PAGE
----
What To Do If You Can’t Pay Your Car Insurance Deductible

If you can’t pay your car insurance deductible, you’ll be on the hook financially after an accident.

Jacqueline DeMarco
Jacqueline DeMarco
  • 13+ years writing insurance and personal finance content

  • Insurance, lending, and retirement expert

Jacqueline has contributed content, and her personal finance passion, to dozens of noteworthy financial brands, including Credit Karma, Bankrate, and MagnifyMoney.

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Courtney Mikulski
Courtney MikulskiSenior Editor, Auto
  • 3+ years producing insurance and personal finance content

  • Main architect of the Insurify Quality Score

Courtney’s deep personal finance knowledge extends beyond insurance to credit cards, consumer lending, and banking. She thrives on creating actionable content.

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Updated November 28, 2023 at 4:00 PM PST

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Car repair costs rose in 2023, partly due to a shortage of new cars and labor shortages, which is why collision and comprehensive insurance can be helpful.[1] These coverages pay for your car repairs, even if you caused the damage. Insurance won’t cover everything — your policy likely has a deductible, which is the amount you’re responsible for paying out of pocket when you file a claim.

But what happens if you can’t pay the car insurance deductible? If you can’t pay it, you’ll have to find a way to make up the difference between what your insurance pays and repair costs.

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How a car insurance deductible works

If you have a $500 deductible and your repair costs are $2,000, you’d pay the initial $500 and your insurance company would cover the remaining $1,500. Generally, your insurance company subtracts the deductible amount from your claims payout. You’ll be responsible for paying the $500 directly to the repair shop.

You’ll have to cover the deductible for every comprehensive or collision claim you file. More expensive deductibles typically result in lower insurance premiums, but it means you’ll pay more when you file a claim.

What to do if you can’t pay your deductible

Deductibles can be expensive, and drivers may choose higher deductibles to lower their monthly car insurance costs. This may seem like a great way to save money at first glance, but it can make it hard to pay a deductible if you ever need to file a claim.

Job loss, other financial commitments, or just being short on cash can all make it hard to afford a deductible payment. 

If you find yourself unable to pay, you have a few options:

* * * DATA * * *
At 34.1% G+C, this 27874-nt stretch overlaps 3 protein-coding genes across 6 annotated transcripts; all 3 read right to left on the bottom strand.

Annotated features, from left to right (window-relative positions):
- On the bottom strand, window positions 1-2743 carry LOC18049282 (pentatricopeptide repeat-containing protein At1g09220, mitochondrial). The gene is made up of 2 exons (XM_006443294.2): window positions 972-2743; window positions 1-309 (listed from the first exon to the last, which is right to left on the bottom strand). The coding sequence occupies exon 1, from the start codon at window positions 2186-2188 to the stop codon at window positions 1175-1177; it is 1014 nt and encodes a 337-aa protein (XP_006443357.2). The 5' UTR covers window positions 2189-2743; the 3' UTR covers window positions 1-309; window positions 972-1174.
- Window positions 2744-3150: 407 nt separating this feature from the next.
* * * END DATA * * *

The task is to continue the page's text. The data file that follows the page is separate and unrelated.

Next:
Sign up for a payment plan

If you can’t afford to pay your deductible to the repair shop in one lump sum right after an accident, you can ask if the car repair shop has payment plans. That way, the shop can start on repairs while you spread your deductible amount over multiple payments. Keep in mind, though, not every shop will allow payment plans.

Pull from savings or emergency funds

If you have money set aside for a rainy day, now’s the time to take advantage of your savvy planning. Pulling money from your savings account or emergency fund can make it a lot easier to pay your deductible out of pocket. 

Ideally, you can avoid taking on debt to pay your deductible when you use emergency savings.

Ask your insurer about a deductible waiver

A deductible waiver is a type of insurance add-on you can buy in addition to your base auto policy that makes it possible to avoid paying a deductible.[2] This can be especially beneficial in specific cases, such as accidents involving an uninsured driver.

No-Deductible Car Insurance: Is It Right for You? (2024)

No-Deductible Car Insurance: Is It Right for You? (2024)

Keep driving your car 

If your car’s damages are purely cosmetic, you also have the option to not file a claim at all and keep driving your car without repairs. Again, you should confirm with a professional that the car is safe to drive after an accident, even a minor one. It’s up to you to make the final call on whether this is a good idea.

Take out a loan 

If you don’t have the cash available to pay the deductible up front, you can consider taking out a personal loan as a last-resort option. 

Just make sure you avoid predatory loans like payday loans with sky-high fees and interest rates.[3] You can use traditional personal loan funds for almost any reason, and they tend to have lower interest rates than credit cards.

Important Information

It’s crucial to choose a deductible that you can comfortably afford. Understanding deductibles helps you make informed decisions about your insurance coverage and financial responsibilities in case of accidents or damages.

Can you wait to pay your deductible amount?